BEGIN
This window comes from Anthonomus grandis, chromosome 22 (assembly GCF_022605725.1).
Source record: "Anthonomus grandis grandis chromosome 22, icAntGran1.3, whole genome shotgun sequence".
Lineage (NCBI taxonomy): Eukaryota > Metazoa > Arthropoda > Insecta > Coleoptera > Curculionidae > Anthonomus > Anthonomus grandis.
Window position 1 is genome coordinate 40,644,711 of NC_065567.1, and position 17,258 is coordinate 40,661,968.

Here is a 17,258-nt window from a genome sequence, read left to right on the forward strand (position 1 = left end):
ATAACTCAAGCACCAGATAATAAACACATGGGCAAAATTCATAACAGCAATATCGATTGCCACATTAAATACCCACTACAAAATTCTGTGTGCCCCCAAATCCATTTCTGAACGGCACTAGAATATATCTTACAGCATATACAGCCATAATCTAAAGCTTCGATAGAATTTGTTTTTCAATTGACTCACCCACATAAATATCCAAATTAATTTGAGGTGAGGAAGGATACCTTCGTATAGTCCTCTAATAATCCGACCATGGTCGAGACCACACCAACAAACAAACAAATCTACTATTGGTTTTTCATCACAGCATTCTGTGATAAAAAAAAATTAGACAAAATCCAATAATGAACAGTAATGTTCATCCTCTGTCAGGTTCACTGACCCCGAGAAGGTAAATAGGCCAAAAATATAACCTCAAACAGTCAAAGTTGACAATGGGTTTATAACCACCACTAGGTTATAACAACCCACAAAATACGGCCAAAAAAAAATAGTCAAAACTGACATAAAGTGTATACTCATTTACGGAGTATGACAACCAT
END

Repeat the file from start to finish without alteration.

This window comes from Anthonomus grandis, chromosome 22 (assembly GCF_022605725.1).
Source record: "Anthonomus grandis grandis chromosome 22, icAntGran1.3, whole genome shotgun sequence".
Lineage (NCBI taxonomy): Eukaryota > Metazoa > Arthropoda > Insecta > Coleoptera > Curculionidae > Anthonomus > Anthonomus grandis.
Window position 1 is genome coordinate 40,644,711 of NC_065567.1, and position 17,258 is coordinate 40,661,968.

Here is a 17,258-nt window from a genome sequence, read left to right on the forward strand (position 1 = left end):
ATAACTCAAGCACCAGATAATAAACACATGGGCAAAATTCATAACAGCAATATCGATTGCCACATTAAATACCCACTACAAAATTCTGTGTGCCCCCAAATCCATTTCTGAACGGCACTAGAATATATCTTACAGCATATACAGCCATAATCTAAAGCTTCGATAGAATTTGTTTTTCAATTGACTCACCCACATAAATATCCAAATTAATTTGAGGTGAGGAAGGATACCTTCGTATAGTCCTCTAATAATCCGACCATGGTCGAGACCACACCAACAAACAAACAAATCTACTATTGGTTTTTCATCACAGCATTCTGTGATAAAAAAAAATTAGACAAAATCCAATAATGAACAGTAATGTTCATCCTCTGTCAGGTTCACTGACCCCGAGAAGGTAAATAGGCCAAAAATATAACCTCAAACAGTCAAAGTTGACAATGGGTTTATAACCACCACTAGGTTATAACAACCCACAAAATACGGCCAAAAAAAAATAGTCAAAACTGACATAAAGTGTATACTCATTTACGGAGTATGACAACCAT